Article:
Catholic Church alienated Polish-Americans by not
recognizing their traditions and culture. In
Polish parishioners sought the right to choose
their own priest and to
control parish property. After being refused in
blocked the priest’s entry to the church. A riot
followed and several
people were arrested.
congregation organized their own parish and bought
property for a new church. They chose as their
priest Father Francis
Hodur, a native Pole. In 1897, he led the first
worship service in the
unfinished St. Stanislaus Church.
oppressed Polish Catholic parishes in America joined the Scranton
movement. In 1898, when the Pope refused to
grievances, these parishes cut all ties with the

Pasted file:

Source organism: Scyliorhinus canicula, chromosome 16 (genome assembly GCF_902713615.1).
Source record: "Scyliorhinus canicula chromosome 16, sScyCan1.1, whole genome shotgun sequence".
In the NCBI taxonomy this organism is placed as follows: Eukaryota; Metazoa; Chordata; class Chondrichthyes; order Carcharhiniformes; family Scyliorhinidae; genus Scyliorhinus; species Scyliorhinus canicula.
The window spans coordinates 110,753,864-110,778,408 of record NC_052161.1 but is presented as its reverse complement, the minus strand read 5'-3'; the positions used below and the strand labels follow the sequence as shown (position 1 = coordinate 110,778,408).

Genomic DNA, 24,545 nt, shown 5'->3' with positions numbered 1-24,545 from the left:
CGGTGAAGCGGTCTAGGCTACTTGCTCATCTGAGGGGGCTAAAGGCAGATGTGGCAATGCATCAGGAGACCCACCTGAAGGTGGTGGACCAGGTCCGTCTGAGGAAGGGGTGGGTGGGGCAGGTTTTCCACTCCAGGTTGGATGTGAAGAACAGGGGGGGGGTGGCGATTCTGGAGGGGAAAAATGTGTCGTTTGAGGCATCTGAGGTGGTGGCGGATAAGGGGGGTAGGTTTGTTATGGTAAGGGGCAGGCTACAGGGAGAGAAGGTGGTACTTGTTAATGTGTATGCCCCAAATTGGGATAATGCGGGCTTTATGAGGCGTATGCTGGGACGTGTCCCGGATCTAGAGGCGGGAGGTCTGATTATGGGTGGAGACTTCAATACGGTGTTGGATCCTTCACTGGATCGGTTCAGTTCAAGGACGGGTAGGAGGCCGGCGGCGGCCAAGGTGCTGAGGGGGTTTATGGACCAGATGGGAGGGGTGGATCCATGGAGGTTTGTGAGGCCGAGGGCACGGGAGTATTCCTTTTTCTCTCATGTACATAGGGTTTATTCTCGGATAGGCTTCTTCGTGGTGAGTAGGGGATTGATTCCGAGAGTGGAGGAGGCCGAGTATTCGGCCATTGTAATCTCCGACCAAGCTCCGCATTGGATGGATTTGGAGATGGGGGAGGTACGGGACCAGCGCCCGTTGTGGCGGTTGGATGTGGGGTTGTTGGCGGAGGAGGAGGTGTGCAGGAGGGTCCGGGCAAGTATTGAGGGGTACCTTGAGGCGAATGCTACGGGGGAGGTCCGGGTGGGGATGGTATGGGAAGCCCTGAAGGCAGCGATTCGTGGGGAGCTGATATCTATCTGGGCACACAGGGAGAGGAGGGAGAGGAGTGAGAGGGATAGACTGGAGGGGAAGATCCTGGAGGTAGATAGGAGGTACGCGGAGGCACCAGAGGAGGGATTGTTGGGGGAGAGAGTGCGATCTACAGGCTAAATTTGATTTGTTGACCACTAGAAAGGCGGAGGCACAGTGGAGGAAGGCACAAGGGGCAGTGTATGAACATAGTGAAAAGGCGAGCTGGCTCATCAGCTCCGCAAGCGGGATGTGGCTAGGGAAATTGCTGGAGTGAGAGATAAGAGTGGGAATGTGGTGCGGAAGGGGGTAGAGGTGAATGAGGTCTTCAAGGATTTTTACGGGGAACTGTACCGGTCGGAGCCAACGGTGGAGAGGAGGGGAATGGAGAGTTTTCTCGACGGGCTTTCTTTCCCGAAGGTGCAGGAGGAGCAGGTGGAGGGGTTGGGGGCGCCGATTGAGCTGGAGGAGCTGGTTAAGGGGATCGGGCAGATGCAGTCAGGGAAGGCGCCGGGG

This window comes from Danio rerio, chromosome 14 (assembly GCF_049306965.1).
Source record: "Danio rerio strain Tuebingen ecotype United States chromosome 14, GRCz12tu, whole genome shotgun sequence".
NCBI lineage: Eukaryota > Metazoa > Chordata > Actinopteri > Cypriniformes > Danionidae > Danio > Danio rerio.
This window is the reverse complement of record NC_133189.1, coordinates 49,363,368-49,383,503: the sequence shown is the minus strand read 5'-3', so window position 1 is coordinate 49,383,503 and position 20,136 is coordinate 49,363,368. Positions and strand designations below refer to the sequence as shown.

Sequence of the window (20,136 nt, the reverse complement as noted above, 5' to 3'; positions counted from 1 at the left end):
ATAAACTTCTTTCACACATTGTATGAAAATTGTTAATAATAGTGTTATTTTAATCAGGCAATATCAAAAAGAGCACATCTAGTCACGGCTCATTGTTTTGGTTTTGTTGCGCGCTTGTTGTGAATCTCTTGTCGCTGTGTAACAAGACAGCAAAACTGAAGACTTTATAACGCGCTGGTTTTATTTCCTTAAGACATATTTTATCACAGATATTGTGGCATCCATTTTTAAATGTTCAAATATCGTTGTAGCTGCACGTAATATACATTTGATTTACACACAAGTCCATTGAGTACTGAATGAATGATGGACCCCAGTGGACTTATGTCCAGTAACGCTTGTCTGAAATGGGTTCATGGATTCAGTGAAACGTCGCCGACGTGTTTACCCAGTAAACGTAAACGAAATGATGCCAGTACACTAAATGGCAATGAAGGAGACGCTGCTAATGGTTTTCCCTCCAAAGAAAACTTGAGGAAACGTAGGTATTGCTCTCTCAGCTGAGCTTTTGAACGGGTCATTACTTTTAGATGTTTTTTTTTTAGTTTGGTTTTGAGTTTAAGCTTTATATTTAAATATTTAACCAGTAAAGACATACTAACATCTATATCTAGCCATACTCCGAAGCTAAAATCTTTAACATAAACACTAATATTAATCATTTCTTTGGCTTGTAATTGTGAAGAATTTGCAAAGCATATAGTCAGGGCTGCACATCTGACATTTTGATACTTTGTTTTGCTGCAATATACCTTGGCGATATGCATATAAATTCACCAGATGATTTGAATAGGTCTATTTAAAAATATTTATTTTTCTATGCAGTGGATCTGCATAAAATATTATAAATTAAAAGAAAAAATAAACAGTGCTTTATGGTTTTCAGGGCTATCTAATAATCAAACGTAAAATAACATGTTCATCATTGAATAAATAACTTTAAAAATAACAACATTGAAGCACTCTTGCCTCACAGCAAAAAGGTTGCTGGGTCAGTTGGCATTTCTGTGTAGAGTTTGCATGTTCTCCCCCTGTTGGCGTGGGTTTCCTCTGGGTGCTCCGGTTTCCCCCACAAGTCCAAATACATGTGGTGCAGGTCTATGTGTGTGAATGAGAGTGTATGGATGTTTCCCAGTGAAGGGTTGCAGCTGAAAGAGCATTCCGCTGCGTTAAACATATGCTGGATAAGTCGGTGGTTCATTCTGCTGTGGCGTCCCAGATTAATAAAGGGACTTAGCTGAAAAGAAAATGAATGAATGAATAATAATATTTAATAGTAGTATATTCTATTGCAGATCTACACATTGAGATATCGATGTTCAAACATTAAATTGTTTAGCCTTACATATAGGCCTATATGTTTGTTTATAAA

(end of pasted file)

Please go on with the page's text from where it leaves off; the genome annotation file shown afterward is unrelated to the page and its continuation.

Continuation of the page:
Eve, 1900, Father Hodur celebrated the first mass in
Polish, which helped unify the church. In 1907, he
bishop by the Union of Old Catholic Churches in
confirming apostolic succession (authority to be a
bishop, passed on in a
direct line of descent from the Apostles). That
same year, the
Savonarola Theological Seminary was founded. The
church adopted the
“Confession of Faith” in 1913, and the “11 Great
Principles” in 1923,
which set down its beliefs and philosophy. They
remain intact today.
After World War I, the Polish
National Catholic Church became widely
accepted throughout the Northeast, in parts of the North
and in Canada. Missions to the new Republic of Poland
created 56 new
parishes with 50,000 members there.
Auxiliary church organizations
began to flourish. The Savonarola
Theological Seminary was expanded. The Polish National Union of America
(Spojnia), a fraternal Society, carried on many vital activities, such
as establishing schools and publishing the Church newspaper “Straz”.
The church today has 140 parishes
in the U.S., Canada and Poland with 156 ordained clergy and
over 25,000 members.